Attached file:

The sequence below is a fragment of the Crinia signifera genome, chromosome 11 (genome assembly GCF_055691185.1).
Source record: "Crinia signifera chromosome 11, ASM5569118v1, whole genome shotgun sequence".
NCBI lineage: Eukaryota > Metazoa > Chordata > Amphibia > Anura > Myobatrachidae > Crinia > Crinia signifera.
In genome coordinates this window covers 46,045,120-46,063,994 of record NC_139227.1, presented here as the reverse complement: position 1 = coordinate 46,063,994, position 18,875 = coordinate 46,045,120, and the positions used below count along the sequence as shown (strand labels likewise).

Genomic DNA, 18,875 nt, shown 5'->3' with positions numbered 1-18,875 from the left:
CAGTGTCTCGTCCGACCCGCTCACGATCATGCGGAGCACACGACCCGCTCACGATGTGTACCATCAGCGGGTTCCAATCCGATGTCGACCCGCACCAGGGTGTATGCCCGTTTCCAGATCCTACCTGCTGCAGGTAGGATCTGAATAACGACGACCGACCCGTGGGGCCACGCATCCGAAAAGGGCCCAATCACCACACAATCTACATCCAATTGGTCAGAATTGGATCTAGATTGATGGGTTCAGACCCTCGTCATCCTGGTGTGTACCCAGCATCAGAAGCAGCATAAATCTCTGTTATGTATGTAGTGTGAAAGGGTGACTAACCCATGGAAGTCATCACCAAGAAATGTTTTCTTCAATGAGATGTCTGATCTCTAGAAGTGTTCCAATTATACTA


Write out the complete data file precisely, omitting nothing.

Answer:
The sequence below is a fragment of the Crinia signifera genome, chromosome 11 (genome assembly GCF_055691185.1).
Source record: "Crinia signifera chromosome 11, ASM5569118v1, whole genome shotgun sequence".
NCBI lineage: Eukaryota > Metazoa > Chordata > Amphibia > Anura > Myobatrachidae > Crinia > Crinia signifera.
In genome coordinates this window covers 46,045,120-46,063,994 of record NC_139227.1, presented here as the reverse complement: position 1 = coordinate 46,063,994, position 18,875 = coordinate 46,045,120, and the positions used below count along the sequence as shown (strand labels likewise).

Genomic DNA, 18,875 nt, shown 5'->3' with positions numbered 1-18,875 from the left:
CAGTGTCTCGTCCGACCCGCTCACGATCATGCGGAGCACACGACCCGCTCACGATGTGTACCATCAGCGGGTTCCAATCCGATGTCGACCCGCACCAGGGTGTATGCCCGTTTCCAGATCCTACCTGCTGCAGGTAGGATCTGAATAACGACGACCGACCCGTGGGGCCACGCATCCGAAAAGGGCCCAATCACCACACAATCTACATCCAATTGGTCAGAATTGGATCTAGATTGATGGGTTCAGACCCTCGTCATCCTGGTGTGTACCCAGCATCAGAAGCAGCATAAATCTCTGTTATGTATGTAGTGTGAAAGGGTGACTAACCCATGGAAGTCATCACCAAGAAATGTTTTCTTCAATGAGATGTCTGATCTCTAGAAGTGTTCCAATTATACTA